Fitness to Drive

see section on  "Assessing Fitness to Drive"  (at Austroads website)

  • Occasionally, there may be concerns about whether a patient will comply with advice not to drive and the doctor feels compelled to inform the driving authority (but see Confidentiality)

Examples:

9a General Anaesthetic <  24 hours after GA
9b Local Anaesthetic Whilst anaesthetised region impairs motor, perceptual or cognitive functioning
11e Atrial fibrillation After acute episode, which causes dizziness or syncope, until condition is stabilised
11l Deep Vein Thrombosis < 2 weeks post event, subject to clinic assessment.
11v Syncope < 4 weeks after an episode of unknown cause.
 If recurrent episodes, refer to relevant specialist for assessment.
14b Isolated Seizure 3-6 months. Consultant opinion recommended.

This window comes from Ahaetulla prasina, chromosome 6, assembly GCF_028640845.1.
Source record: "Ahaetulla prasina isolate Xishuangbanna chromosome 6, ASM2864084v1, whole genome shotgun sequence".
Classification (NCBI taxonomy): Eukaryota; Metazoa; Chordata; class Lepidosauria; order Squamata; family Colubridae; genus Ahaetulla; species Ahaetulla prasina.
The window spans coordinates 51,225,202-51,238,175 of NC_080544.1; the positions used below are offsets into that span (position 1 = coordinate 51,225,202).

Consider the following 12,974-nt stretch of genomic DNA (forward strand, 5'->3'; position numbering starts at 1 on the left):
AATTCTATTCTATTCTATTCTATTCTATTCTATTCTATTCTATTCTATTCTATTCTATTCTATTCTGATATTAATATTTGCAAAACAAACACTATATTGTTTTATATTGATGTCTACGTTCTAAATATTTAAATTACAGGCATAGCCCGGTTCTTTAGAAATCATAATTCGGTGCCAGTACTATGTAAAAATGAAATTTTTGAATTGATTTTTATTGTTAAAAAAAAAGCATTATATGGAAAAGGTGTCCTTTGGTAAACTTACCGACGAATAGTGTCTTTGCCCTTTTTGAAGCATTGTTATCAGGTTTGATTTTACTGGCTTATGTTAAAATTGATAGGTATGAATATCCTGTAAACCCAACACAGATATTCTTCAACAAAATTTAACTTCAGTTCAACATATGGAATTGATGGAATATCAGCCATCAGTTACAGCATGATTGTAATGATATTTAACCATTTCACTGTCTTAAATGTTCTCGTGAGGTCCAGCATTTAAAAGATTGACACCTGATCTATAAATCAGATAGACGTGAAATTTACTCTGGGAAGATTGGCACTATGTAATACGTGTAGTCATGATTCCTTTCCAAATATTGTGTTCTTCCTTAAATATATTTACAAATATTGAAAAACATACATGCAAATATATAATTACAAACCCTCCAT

22o Transient Ischaemic Attacks On advice of physician. Persons having recurrent events that could impair driving should not drive until neurological investigation leads to effective prophylaxis.

If the patient has one of these conditions they should be told they should not drive. The problem occurs if you believe the patient is not going to comply with this advice. Section 3.2.1 of the booklet highlights the problem.

3.3.1 Under national uniform Driver licensing law already in place in all States and Territories, any person, professional or otherwise, who reports a drive to a driver licensing authority, in good faith, is protected from civil and criminal liability.

If this is necessary the following form can be used:

 

Disclaimer: Note: The information described here relates solely to operational matters in the Emergency Department.  Every effort has been made to verify the accuracy of the content. However, neither the author or the hospital will take responsibility for errors resulting from its use.  Please refer to your own departmental guidelines and verify all clinical decisions with a reliable source.  

Date Last Reviewed: 05/08/2004